Fourth Global Engagement Summit begins at Norris

Amanda Laabs

Today 80 social entrepreneurs representing 15 countries around the world will descend upon Norris University Center to participate in the Global Engagement Summit – a movement for social change created and implemented completely by Northwestern undergraduates. Now in its fourth year, the five-day annual conference kicks off today in what organizers said is sure to be its largest and most influential year yet.

GES seeks to provide better resources and training for students involved in social entrepreneurship and international development through workshops, discussions and peer-to-peer interaction. The movement has seen an exponential growth in interest and participation over the past four years, allowing for improvements in both curriculum and opportunities available to participants, said co-Director Rajni Chandrasekhar.

“As the group has become more rooted in the fabric of NU, we’ve acquired the resources to expand in size, scope and creativity,” the Weinberg senior said. “We’ve really been able to make social change a less mysterious idea.”

The ability to provide opportunities to achieve tangible results is what drew former delegate and current workshop facilitator Alex Merkovic back to GES after his first year. Three years ago, the Florida State University junior started work on his own grassroots development project, but he said he felt lost as to the next steps until he attended GES.

“It was different from any conference I’d ever been to,” he said. “It was completely student-run and very action-oriented … After attending, everything I was trying to do felt solidified. It felt like everything was falling into place.”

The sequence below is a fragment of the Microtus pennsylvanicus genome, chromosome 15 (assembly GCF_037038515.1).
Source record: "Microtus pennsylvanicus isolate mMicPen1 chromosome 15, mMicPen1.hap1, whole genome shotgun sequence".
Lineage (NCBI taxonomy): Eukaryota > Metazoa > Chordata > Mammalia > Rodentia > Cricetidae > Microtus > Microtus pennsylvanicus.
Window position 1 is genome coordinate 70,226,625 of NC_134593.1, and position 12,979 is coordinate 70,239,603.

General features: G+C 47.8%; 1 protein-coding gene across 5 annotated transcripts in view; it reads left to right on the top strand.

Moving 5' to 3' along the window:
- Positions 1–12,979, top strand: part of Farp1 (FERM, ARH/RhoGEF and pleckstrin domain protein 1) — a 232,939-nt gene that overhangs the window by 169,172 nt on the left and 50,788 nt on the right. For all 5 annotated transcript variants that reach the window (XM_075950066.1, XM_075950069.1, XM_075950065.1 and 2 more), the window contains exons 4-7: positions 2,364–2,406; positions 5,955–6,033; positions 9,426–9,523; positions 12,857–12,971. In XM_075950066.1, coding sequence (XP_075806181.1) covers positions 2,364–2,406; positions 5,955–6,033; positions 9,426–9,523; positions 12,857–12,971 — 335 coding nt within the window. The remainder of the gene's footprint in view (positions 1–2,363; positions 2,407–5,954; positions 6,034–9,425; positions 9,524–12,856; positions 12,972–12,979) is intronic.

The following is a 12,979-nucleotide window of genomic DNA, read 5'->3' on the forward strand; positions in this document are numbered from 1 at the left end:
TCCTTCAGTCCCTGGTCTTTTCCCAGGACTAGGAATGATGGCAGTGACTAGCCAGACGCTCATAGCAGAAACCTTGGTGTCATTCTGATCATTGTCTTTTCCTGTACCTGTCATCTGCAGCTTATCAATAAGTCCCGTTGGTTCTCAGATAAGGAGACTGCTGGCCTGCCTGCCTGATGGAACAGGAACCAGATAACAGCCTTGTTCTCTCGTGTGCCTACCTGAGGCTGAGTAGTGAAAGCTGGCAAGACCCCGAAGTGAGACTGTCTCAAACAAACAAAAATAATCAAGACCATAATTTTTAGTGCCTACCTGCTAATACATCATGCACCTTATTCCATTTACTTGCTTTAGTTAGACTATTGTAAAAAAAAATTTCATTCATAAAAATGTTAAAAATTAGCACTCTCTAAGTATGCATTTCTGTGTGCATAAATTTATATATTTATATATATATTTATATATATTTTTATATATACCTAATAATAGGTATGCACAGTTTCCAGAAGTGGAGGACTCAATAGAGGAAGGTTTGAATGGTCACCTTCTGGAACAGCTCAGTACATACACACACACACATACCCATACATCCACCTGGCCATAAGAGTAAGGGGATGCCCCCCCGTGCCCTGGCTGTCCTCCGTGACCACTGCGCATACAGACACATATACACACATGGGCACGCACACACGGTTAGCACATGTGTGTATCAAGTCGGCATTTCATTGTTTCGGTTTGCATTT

Although the conference has not yet started, international delegate Ricardo Pillay, a third-year student at Rhodes University in South Africa, said he has been impressed by how GES is able to bring together students from around the world to work on similar issues.

“I think it’s a great way to build capacity – being exposed to various international delegates, dealing with similar challenges,” Pillay said. “We have been networking, sharing the same experiences, frustrations and successes.”

Emily Eisenhart, a GES co-director and Weinberg senior, said GES is unique in its ability to cultivate each and every delegate’s capacity to create change. The summit helps build awareness of the tools available to help them with achieving their goals, she said.

“GES is more than just a conference,” she said. “It’s a movement.”

The summit was created in 2005 by NU undergraduates Nathaniel Whittemore, Weinberg ’06, and John Marino, SESP ’06. Over the past four years, both Eisenhart and Chandrasekhar said they have seen a notable increase in NU students’ interest in GES; at the Fall Quarter Student Activities Fair last year, more than 200 people signed up, a number the co-directors said they were not expecting. The GES staff has grown from about 40 members in 2005 to more than 100 this year.

“The growth shows that there are so many NU students who are fascinated by the concept of social change but don’t know how to engage,” Chandrasekhar said. “GES is a way to do this outside of the classroom.”

Despite the summit’s growth, Eisenhart said the core values and mission of GES have stayed, a fact which Merkovic considers most important.

“It’s the most important training I’ve ever received,” Merkovic said. “Hands-down, it’s the best tool out there to develop social entrepreneurship.”

[email protected],edu